The higher you get to the top of the ladder, the more you encounter difficulties that you can’t see from the bottom.
Craig Andriulli knows this all too well. He’s now a senior vice president at Bond Street Mortgage in New Jersey, and the things that he used to lose sleep over just two short years ago are a distant memory. Now, however, the challenges he has to overcome are on the bird’s-eye level of the business.
“I don’t let the individual deals stress me out anymore because I have faith in the structure upfront, the process it goes through, and the people that are reviewing it. So that stress has faded to almost nothing, which is fantastic; the new stresses are management and managing relationships, and ROI and costs,” he said.
It’s a natural byproduct of growth, and it’s a challenge that comes along with having a birds-eye view of the business, and figuring out how to continue to grow without spending as much time in the trenches.
Not that Andriulli is complaining about the growth. Last year he got to $82 million in closed loan volume by adding some team members, including his brother, a computer scientist who does all of his technology and digital marketing. Between him, a few salespeople, and two processors, they’ve “beefed up” their operations and are ready to take on additional business.
“What I’ve been focusing on is really maximizing everyone’s capacity because I feel that we could double our production with the people that we currently have. So yes, I’m always evaluating, I’m always looking at relationships and what the ROI is on that relationships, otherwise you’d wind up in a hole. You’ve got to always be looking at that stuff.”
Andriulli works primarily with realtor partners, but within that category, he’s somewhat diversified. He’s partnered with some of the highest-producing brokerages in New Jersey, as well as with smaller individual and team accounts, and between those partners is where he gets the majority of his purchase business. The rest is self-generated from past clients and past client referrals.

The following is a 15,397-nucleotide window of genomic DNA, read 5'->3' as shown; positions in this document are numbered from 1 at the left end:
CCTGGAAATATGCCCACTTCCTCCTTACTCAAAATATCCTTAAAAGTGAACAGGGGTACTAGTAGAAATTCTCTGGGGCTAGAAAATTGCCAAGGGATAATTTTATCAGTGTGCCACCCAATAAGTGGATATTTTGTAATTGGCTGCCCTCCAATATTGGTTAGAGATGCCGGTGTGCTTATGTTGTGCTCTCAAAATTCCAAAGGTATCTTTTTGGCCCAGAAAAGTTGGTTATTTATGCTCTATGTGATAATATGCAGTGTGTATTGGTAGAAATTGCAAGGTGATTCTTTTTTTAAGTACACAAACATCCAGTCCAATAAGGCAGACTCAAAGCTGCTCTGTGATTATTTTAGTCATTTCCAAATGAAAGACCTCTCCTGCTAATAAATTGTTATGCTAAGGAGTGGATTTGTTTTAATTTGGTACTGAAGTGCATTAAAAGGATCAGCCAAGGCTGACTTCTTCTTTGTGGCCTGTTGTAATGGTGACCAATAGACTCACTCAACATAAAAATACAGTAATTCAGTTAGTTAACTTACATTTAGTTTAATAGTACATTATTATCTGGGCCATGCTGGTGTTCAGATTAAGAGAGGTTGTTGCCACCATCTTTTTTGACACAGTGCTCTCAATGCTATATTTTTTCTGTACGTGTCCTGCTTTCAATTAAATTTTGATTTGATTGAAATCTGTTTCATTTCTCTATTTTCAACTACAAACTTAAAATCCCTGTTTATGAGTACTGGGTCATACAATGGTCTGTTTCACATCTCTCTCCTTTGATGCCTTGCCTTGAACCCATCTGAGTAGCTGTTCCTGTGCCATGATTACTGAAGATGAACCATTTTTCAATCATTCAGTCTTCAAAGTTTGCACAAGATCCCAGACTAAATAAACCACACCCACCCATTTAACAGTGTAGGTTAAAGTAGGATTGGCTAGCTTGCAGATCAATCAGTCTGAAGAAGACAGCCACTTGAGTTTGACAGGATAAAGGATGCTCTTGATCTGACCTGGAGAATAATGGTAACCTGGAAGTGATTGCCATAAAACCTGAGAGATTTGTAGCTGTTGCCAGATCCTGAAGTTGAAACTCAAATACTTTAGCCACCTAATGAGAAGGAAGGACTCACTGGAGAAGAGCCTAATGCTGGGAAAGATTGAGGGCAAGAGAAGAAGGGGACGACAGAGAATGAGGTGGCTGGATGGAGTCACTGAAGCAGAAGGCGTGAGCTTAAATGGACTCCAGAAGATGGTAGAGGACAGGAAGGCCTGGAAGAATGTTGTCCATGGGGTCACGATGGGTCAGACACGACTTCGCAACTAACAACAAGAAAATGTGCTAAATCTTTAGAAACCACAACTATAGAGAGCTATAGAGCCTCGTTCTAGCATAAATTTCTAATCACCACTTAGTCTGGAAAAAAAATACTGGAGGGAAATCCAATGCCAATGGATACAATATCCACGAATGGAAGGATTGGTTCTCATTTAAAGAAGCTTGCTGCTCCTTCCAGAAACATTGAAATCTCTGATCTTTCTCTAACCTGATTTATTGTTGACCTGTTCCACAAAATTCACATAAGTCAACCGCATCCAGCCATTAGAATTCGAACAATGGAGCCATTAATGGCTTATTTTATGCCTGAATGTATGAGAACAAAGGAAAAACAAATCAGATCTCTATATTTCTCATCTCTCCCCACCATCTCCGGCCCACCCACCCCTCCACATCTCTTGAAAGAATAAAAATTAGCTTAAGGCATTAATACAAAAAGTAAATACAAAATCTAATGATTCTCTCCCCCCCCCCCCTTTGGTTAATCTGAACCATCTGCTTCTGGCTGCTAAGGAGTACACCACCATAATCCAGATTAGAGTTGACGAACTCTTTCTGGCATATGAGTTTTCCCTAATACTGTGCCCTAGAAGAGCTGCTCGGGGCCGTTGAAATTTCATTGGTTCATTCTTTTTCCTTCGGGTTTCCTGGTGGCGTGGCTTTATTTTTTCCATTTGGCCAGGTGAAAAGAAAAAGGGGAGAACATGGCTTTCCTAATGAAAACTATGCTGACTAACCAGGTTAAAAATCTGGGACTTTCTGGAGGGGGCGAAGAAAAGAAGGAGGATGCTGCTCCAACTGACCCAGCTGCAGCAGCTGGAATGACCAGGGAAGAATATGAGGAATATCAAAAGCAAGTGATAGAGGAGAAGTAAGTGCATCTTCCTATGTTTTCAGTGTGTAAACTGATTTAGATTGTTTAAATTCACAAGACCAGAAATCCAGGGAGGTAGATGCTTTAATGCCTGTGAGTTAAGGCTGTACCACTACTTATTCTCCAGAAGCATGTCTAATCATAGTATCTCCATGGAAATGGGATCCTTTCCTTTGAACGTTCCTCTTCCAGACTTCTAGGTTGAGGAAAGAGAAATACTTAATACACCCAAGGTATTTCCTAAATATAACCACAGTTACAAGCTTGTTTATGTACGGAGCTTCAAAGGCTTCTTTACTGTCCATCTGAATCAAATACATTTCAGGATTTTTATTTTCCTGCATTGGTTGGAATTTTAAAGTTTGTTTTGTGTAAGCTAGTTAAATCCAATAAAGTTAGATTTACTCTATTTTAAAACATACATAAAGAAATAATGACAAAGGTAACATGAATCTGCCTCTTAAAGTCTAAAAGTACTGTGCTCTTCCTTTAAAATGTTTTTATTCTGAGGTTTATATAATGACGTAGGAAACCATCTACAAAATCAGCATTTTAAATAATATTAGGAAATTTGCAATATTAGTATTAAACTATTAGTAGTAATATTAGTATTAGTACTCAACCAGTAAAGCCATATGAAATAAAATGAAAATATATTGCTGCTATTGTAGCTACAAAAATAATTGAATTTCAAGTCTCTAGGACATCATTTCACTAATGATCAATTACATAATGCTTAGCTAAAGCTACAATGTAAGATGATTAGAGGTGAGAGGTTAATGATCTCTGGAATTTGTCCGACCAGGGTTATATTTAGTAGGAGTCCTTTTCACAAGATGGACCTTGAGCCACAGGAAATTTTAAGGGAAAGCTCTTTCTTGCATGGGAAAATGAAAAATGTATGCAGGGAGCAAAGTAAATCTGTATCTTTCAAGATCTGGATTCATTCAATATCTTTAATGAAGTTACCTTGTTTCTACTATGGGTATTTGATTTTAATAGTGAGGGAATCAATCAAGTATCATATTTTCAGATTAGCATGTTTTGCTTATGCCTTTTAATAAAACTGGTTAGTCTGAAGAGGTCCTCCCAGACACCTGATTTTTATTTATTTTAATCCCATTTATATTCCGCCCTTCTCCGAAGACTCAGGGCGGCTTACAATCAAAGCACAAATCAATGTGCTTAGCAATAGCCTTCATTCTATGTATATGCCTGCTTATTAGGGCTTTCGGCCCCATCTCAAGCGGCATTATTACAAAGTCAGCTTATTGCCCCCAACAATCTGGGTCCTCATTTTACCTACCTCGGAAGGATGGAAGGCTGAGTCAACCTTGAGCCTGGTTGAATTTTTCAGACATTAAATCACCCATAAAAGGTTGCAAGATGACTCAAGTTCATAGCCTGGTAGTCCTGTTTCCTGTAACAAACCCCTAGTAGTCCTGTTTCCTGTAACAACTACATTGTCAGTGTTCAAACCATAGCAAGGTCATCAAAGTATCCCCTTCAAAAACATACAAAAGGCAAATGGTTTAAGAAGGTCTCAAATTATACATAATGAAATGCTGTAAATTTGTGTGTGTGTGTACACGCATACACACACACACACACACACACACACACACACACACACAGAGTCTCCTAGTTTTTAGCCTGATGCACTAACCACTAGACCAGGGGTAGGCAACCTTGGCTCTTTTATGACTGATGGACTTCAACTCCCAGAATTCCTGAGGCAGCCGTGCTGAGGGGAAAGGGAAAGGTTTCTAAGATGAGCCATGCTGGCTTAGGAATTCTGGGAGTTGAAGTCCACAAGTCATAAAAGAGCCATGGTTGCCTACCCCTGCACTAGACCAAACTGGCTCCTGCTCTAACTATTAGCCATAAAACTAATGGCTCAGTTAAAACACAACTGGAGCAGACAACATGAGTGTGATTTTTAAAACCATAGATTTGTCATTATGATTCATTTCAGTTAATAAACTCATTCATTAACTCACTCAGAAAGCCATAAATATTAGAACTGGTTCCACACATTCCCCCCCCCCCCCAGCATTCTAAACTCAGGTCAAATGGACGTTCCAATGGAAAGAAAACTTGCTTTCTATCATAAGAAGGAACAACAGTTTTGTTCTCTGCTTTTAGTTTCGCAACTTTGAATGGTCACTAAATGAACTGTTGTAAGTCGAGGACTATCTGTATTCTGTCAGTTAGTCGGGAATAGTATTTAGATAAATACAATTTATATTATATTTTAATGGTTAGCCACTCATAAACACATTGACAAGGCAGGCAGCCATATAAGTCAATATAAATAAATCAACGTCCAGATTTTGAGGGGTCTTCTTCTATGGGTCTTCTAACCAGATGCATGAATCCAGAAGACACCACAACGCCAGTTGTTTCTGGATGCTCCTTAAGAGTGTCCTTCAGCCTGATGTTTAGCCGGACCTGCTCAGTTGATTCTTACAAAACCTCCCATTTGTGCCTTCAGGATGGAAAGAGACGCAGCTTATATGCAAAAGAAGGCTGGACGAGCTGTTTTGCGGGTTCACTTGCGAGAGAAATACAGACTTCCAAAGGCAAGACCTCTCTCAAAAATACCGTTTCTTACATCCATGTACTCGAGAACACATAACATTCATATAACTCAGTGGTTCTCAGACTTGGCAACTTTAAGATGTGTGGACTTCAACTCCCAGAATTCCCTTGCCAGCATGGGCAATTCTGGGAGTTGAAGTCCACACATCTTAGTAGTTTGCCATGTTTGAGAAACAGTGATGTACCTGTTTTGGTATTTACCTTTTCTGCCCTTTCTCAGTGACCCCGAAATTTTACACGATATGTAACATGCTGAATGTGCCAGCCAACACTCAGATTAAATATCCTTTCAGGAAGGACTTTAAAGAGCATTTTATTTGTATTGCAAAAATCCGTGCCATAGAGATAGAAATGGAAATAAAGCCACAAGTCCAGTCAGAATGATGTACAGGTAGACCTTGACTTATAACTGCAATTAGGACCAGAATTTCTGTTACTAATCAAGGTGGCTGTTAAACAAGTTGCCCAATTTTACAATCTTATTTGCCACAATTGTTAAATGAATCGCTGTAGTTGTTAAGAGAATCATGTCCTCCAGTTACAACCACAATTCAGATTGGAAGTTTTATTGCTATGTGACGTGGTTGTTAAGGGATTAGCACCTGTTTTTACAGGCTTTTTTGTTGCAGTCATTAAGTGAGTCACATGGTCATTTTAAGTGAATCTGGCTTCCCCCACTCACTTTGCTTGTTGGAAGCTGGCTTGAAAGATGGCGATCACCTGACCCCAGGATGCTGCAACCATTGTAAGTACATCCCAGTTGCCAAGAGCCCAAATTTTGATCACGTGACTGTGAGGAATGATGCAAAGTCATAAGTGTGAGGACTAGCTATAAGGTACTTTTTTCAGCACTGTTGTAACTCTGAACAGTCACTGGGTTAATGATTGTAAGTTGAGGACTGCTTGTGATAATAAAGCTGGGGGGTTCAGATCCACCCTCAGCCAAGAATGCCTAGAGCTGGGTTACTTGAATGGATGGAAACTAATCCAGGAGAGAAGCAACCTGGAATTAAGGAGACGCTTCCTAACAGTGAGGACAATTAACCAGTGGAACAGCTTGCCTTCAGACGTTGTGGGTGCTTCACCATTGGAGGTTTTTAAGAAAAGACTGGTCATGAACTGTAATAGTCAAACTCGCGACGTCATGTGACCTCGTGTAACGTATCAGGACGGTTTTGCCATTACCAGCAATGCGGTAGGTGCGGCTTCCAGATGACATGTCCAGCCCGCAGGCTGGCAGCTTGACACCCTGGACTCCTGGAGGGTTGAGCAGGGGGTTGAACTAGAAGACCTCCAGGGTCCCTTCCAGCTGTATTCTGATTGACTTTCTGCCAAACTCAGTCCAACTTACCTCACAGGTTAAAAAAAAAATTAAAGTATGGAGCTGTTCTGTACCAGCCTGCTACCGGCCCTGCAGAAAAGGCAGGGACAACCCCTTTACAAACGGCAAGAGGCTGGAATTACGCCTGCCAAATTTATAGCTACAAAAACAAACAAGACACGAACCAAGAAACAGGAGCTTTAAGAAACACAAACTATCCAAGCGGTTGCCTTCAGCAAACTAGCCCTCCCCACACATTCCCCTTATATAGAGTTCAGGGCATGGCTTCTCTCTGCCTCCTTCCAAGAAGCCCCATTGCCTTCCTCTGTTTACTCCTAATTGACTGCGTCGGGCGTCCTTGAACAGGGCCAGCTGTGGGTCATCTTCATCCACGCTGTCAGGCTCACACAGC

This year, however, he’s shifting strategies to cater more to financial advisers. That direct referral business will complement his primarily purchase business, with the added bonus of requiring less energy from his perspective.
In order to convert as many prospects as possible, Andriulli says that his team focuses on a lot of branding and retargeting. They have a very effective, “home-grown”, social media presence that he uses to follow both clients and past clients around the internet. By doing this, he says, it promotes the value aspect of his proposition before that first point of personal contact. Most of the time, even if his prospects weren’t referred by a solid referral source or past client, they’ve seen his reviews and profiles online and he was on their radar before they anyone’s even spoken with him about a mortgage.
As good as he is at originating mortgages, the only reason Andriulli is in the business in the first place is because he didn’t want to become a lawyer 15 years ago. He had been planning on it, he had been accepted to law school, but the night before orientation, he decided that he didn’t want to go back to school at all. A friend of a friend happened to be opening a mortgage company at the time, and Andiulli figured he’d give the industry a shot. He never left.
Andriulli says that he’s always trying to outdo himself, which he admits isn’t always the best thing, but it’s almost a necessary evil.
“In this environment where things are changing so quickly, especially with digital presence and social media and just the way the market’s moving, you have to always reevaluate, otherwise you get stale,” Andriulli said.
By its very nature, reevaluation is a constant process. He didn’t have anyone to teach him good habits when he started, so even today he’s constantly working on time management and what activities lead to more business. Andriulli is working to getting his process as smooth and mechanical as a manufacturing line, all the while perfecting his strategy for video communication throughout the transaction to provide the human element. He said he’s constantly drilling down on turn times, and instead of doing a victory lap at closing, he’s always trying to extract a new deal from every deal he closes.
“If you can’t provide a service or product that is acceptable or satisfactory by leaps and bounds, you can’t expect people to keep coming back,” Andriulli said.